He reached down into a drawer in the oak desk and pulled out a nine millimeter pistol. He put it on the desk, slamming two cartridges unto the desk next to it.
“A good workman must always have him tools.”
He was looking straight into Andrew’s eyes, a sinister leer twisted across his face.
“Gimme a handshake man” he said, laughing now.
He had Andrew now and he knew it. They both knew it. Andrew leaned over and placed his hand in Bullbuck’s rough, thick skinned hands -hands that had cradled babies, hands that had killed men. Bullbuck’s grip tightened around Andrew’s hand like a python around its prey, leaving little doubt about the overwhelming brutish power he possessed.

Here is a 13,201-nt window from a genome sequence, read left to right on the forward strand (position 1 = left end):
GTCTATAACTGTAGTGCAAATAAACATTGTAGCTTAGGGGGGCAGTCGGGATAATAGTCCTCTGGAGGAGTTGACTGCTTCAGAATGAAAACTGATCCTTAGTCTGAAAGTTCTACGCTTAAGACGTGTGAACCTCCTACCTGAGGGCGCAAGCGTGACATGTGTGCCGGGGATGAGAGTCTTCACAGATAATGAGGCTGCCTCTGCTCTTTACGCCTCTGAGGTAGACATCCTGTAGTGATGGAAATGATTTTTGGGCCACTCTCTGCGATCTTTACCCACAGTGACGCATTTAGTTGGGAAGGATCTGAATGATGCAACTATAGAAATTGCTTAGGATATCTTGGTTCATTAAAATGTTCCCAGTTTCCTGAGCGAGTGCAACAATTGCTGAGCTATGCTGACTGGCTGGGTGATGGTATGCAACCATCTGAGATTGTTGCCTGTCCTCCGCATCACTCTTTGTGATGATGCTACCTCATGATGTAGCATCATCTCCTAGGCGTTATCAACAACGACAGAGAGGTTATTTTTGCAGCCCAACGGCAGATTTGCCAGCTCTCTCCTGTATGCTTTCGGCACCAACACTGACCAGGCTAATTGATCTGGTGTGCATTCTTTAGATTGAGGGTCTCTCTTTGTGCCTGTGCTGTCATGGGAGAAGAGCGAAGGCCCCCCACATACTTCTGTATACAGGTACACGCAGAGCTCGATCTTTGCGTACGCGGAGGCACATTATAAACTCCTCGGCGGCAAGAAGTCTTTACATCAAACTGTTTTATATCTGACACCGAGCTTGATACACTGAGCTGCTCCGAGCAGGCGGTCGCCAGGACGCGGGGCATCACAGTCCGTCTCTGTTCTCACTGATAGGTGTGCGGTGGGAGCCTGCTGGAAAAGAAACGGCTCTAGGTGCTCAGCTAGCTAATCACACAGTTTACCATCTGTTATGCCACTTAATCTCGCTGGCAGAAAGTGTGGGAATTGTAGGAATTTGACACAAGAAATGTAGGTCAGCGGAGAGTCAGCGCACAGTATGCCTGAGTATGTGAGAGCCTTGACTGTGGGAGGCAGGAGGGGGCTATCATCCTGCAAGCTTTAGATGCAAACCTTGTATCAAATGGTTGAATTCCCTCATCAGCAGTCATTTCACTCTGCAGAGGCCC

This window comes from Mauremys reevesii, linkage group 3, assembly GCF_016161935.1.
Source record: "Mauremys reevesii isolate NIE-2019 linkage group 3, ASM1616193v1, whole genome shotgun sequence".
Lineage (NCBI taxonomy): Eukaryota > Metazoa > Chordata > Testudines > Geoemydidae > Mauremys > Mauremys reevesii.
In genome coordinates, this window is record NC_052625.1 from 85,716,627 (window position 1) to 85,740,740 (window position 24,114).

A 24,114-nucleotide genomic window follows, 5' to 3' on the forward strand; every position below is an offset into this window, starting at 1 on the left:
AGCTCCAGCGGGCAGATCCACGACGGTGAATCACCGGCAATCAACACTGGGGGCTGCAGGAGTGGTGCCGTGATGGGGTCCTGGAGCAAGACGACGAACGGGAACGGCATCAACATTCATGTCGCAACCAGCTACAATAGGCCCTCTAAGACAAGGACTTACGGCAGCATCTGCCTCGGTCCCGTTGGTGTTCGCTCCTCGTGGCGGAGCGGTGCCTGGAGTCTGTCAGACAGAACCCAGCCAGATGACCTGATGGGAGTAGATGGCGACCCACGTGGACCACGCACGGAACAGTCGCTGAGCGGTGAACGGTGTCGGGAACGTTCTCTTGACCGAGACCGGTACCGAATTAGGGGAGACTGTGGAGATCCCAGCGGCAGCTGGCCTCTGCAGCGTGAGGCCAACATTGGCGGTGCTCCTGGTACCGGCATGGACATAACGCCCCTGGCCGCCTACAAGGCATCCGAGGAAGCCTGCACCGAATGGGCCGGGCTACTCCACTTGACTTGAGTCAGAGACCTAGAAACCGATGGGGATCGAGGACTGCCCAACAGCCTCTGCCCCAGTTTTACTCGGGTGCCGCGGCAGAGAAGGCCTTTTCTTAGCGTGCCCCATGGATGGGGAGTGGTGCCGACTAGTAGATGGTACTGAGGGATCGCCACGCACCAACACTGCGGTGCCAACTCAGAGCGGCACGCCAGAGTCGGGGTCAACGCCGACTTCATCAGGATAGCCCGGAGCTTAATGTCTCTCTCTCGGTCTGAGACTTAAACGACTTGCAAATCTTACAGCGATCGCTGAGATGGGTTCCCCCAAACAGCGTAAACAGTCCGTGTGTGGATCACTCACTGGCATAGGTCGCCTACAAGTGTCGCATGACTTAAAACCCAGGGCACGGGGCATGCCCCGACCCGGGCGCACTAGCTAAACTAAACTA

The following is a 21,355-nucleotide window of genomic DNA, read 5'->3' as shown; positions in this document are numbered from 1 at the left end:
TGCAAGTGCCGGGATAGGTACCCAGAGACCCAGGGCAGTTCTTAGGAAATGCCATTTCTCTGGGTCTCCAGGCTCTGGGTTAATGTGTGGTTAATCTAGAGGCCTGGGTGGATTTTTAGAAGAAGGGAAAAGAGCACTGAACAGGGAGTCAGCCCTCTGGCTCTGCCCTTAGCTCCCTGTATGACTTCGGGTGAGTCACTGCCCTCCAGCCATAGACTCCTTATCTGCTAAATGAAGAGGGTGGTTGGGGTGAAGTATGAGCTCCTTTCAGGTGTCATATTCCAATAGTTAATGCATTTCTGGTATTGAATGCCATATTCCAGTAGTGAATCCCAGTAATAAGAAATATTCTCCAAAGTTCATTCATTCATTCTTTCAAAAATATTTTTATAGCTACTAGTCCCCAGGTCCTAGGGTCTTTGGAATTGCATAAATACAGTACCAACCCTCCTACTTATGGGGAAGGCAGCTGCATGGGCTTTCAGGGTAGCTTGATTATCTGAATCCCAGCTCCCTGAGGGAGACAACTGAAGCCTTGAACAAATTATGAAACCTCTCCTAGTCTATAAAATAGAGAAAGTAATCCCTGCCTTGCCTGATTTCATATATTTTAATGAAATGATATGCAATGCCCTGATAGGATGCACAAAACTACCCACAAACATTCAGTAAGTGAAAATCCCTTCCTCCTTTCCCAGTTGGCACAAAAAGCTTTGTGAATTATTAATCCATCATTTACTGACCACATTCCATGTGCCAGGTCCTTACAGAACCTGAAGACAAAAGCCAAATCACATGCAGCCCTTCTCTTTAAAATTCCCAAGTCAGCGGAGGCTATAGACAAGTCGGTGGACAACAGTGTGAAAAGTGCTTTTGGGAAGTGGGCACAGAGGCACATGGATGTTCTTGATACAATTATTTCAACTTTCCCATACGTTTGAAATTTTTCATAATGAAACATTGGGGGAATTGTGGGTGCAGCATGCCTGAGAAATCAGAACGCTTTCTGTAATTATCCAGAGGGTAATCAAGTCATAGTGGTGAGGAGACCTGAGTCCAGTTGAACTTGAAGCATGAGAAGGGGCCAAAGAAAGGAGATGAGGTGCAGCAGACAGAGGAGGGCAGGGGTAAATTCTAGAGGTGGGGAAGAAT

At the gate Andrew sighed. It was getting dark now, only bats and the odd bird fluttered about beneath the clouds of dusk, but there was money in his pocket. He and Sandra would eat tonight. They would eat all week. He had made a deal. There was no going back now, or was there? He stood there, before the gate, his conscience in limbo. He had made a deal with the devil. He had made a deal with death. He looked now at the metal tool with the black handle that lay passively in his hand like a sleeping child, like those children he had left at home and he started, through the night, to make his long walk home.